For most clients, their home is their largest marital asset. Unlike a retirement account, its value is more difficult to determine. Clients struggle with valuing their home when completing their Domestic Relations Financial Affidavit. Many of them leave the line blank. Others use the purchase price. Neither are good options. What other methods can litigants use to value their home?
- Appraisal. A home appraisal will provide the most accurate value (other than selling your home). An appraisal is a very educated guess about the value of the home. The appraiser will visit your home. They will review the square footage, the number of bedrooms and bathrooms, the condition of your home, and take into account any recent upgrades or maintenance. Most importantly, they will compare your home to other homes that have sold in your neighborhood. Appraisers can also be subpoenaed to act as a witness should your case go to trial.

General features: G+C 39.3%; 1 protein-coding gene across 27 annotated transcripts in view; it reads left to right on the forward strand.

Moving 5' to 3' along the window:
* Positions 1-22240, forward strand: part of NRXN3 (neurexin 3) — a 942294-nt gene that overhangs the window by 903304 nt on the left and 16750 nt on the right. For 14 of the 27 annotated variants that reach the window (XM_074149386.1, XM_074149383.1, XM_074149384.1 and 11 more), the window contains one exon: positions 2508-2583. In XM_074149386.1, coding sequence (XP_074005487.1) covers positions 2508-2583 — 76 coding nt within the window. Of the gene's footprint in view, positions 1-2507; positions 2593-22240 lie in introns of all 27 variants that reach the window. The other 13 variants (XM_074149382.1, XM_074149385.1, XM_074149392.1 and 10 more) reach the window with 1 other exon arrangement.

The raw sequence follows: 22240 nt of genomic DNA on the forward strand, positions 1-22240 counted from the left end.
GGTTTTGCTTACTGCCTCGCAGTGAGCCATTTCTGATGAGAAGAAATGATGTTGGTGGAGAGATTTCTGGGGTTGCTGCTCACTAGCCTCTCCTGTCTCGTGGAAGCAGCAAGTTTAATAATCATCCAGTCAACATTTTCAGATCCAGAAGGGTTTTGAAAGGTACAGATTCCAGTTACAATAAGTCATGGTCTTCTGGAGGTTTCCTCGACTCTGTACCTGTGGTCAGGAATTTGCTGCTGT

- Tax Value. Each year you pay property taxes on your home. The county determines the value of the home for the purposes of levying the tax. This value can be found on your county's tax office website.
- Online services. Zillow and Trulia have a wealth of information. You can easily search for homes in your neighborhood that have sold recently. This is especially valuable if you live in a neighborhood where homes have an identical floor plan to yours or are similarly designed. Zillow also offers its own estimation value.
Whichever method you choose, let your attorney know how you arrived at the value. They may encourage you to have an appraisal particularly if your home has significant equity.